How to Replace a Vanity | Video
How to Replace a Vanity
A new vanity can change the entire look and feel of a bathroom. It can also add much-needed storage. With a little planning, installing one is something you can do on your own in about six to eight hours. Here’s what you’ll need to take on this intermediate-level project:
- Tape Measure
- Tongue & Groove Pliers
- Shallow Bucket
- Adjustable Wrench
- Utility Knife
- Pry Bar
- Stud Finder
- Drill Bits (Tile & Wood)
- Putty Knife
- Miter Box & Saw
- Work Light
- Caulk Gun
- Composite Shims
- Silicone Caulk
- 2-1/2” Screws
- Plumber’s Putty
- Hot & Cold Supply Lines
- Painter’s Tape
When taking on this DIY task, be sure to equip yourself with the proper safety gear. Throughout the video, we’ll alert you regarding when you should and should not use the safety gear.
Turn off hot and cold water supply valves. Start by shutting off the water supply valves to your sink. Turn them clockwise until they won’t go any further. Then, test the faucet to confirm the water is off.
Detach the P-trap. Place a bucket underneath the P-shaped drain under your sink. This is commonly known as a P-trap. Loosen the slip nuts on the P-trap and slip it off the drain. The contents of the drain will empty into the bucket.
Detach the supply lines. Move the bucket under the supply lines, then use an adjustable wrench to detach the hot and cold supply lines from the supply valves.
Release the caulk. Many vanity tops are secured against the walk with caulk. Use a utility knife to break the caulk seal so it can be easily removed.
Remove the vanity top. If your vanity top is attached to the cabinet below with brackets, loosen them with a screwdriver. If it’s not fastened with brackets, it’s most likely attached with glue or silicone. Use a hammer, chisel, or pry bar to detach it.
Release the cabinet. Remove any screws securing the vanity cabinet to the wall with a drill or driver. Scrape away any remaining sealant from the wall with a putty knife.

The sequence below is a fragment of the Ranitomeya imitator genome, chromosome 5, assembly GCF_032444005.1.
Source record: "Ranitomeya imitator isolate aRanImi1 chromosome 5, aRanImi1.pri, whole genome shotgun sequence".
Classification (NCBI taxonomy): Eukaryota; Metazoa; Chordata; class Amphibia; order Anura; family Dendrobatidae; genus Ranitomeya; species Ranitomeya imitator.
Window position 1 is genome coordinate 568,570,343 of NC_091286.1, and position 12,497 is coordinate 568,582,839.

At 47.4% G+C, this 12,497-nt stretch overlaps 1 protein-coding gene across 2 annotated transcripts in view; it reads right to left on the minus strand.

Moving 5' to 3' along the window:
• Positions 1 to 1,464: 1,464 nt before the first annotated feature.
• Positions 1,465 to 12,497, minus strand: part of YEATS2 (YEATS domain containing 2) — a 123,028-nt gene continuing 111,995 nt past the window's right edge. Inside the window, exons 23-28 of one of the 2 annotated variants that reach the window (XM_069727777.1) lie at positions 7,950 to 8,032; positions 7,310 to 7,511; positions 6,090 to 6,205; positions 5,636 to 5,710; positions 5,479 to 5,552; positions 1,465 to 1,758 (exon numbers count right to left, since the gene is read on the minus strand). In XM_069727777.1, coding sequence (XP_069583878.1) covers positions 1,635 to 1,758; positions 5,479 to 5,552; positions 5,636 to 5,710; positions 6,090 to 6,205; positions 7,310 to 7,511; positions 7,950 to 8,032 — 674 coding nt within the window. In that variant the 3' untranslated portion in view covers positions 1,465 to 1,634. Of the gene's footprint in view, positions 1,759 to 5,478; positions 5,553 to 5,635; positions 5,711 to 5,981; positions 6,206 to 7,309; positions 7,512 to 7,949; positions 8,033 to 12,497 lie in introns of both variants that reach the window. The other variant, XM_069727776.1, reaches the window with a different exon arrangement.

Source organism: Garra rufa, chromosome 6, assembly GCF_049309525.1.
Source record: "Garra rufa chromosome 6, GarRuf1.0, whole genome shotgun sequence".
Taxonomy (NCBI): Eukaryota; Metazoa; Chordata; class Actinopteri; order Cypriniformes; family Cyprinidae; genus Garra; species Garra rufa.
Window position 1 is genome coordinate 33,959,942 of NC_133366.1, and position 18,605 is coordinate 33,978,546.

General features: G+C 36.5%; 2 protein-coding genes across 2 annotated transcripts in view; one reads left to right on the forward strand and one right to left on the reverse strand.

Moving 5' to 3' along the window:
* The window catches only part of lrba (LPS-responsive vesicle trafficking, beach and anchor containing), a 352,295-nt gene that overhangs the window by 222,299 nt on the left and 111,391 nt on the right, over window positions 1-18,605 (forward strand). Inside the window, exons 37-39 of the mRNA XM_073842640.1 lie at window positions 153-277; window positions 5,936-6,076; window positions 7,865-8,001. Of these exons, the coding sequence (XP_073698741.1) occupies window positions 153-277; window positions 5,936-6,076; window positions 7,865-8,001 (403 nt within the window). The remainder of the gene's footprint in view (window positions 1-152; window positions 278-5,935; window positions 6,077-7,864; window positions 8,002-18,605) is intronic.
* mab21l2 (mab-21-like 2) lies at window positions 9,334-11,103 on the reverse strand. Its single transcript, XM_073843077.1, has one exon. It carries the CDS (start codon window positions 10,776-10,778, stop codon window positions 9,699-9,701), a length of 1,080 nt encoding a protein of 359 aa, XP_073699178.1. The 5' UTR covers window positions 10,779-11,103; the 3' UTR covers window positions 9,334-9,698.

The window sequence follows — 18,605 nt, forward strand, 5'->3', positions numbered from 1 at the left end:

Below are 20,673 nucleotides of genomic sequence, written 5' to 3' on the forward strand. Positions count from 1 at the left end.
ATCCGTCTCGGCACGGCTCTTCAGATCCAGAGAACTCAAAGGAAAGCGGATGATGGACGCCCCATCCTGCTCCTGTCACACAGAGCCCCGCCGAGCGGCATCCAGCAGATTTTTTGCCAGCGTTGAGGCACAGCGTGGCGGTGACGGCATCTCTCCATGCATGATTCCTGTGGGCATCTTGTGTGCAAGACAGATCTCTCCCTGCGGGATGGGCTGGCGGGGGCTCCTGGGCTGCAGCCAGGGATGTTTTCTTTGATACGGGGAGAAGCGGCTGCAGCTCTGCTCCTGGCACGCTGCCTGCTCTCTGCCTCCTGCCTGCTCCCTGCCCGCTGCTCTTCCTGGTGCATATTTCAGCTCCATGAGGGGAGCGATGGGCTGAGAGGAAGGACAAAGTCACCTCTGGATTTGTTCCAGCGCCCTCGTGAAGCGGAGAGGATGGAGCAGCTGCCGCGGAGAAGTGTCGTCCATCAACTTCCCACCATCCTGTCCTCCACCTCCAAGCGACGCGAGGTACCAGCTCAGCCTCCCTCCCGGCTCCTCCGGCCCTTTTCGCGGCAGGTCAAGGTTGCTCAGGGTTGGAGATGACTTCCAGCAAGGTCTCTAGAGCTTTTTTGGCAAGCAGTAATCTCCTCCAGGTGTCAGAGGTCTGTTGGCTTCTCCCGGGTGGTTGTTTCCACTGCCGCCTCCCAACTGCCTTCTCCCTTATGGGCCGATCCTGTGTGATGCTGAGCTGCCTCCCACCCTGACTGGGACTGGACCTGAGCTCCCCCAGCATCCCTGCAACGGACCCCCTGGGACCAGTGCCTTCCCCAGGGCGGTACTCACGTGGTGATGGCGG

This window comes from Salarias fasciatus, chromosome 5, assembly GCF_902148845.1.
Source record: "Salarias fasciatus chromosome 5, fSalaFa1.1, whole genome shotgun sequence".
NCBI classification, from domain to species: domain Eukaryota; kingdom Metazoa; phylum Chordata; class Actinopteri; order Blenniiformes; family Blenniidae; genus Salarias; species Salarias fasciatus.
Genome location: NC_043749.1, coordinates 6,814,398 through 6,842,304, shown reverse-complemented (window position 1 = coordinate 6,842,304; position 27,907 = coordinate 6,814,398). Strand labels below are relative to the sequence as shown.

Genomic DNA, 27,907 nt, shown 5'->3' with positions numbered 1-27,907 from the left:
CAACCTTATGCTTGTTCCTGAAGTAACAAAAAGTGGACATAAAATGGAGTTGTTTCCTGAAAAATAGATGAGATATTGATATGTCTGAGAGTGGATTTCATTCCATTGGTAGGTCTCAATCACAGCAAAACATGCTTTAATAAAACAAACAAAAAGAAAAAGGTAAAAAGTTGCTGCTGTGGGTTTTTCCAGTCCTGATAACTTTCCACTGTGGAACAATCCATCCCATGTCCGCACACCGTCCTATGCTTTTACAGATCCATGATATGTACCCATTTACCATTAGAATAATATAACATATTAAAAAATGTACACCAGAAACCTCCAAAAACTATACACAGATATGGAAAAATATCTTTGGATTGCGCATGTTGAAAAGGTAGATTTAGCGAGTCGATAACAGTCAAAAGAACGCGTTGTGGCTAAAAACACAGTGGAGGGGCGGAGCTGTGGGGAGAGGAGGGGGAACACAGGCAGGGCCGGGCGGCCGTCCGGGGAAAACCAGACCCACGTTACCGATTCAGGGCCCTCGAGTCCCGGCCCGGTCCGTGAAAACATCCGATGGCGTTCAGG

Check for clearance. Remove the doors and drawers from your new vanity. Then, position it in place. Make sure your sink stop valves and drain outlet are easily accessible. If not, mark and cut as necessary.
Find studs. Since your old vanity may or may not have been properly attached to studs, use a stud finder to locate wall studs for your new installation. Mark each location so it will be visible once the vanity is pushed into place.
Level and fasten the vanity. Slide the vanity into place, making sure it’s level, back to front and side to side. If your vanity doesn’t have adjustable feet, adjust it with shims. Trimming is necessary with a utility knife. If you’re fastening your vanity to drywall, it’s best not to re-use existing holes. However, if your old vanity was attached to a tile wall, use the existing holes, marking them with a vertical line. Center the vanity and mark for screw placement. Drill your holes, then install the new vanity with screws
Install the faucet set. Set the vanity top upside down on sawhorses. Place the plastic gasket on the faucet, then holding the faucet from below, screw on mounting nuts, keeping the faucet properly aligned.
Attach the supply lines to the faucet. Attach the supply lines to the faucet with an adjustable wrench.
Install drain. Flip the vanity top and wrap the lip of the waste seat with a rope of plumber’s putty. Flush the waste seat into the drain hole, then fasten the lock nut onto the threaded end. If your drain includes a stopper mechanism, follow manufacturer’s instructions to properly connect it.
Set the vanity top. Apply a bead of silicone caulk to the top edge of the vanity. Have someone help you carefully set the vanity top in place. You can choose to either let the caulk dry overnight, or firmly clamp the vanity top in place so it won’t move as you complete the job. Apply the caulk to any gaps between the bottom and the top of the vanity. This will seal it, and provide a finished look.
Trim the P-trap. Trim the drain extension or tail piece with a miter box and a fine-tooth saw, sanding off any burrs before assembling.
Make supply and trap connections. Attach the supply lines to the stop valve and complete your P-trap installation. Turn the supply lines back on and test for leaks. Gently tighten connections if needed.
Caulk the top. Using silicone caulk, neatly caulk along the backsplash and the wall. Use just enough caulk to cover the gap. Wipe away any excess and smooth with your finger. Congratulations. You’ve installed a new vanity and faucet, and you did it yourself.
Learn how to make a bathroom with a chic look here,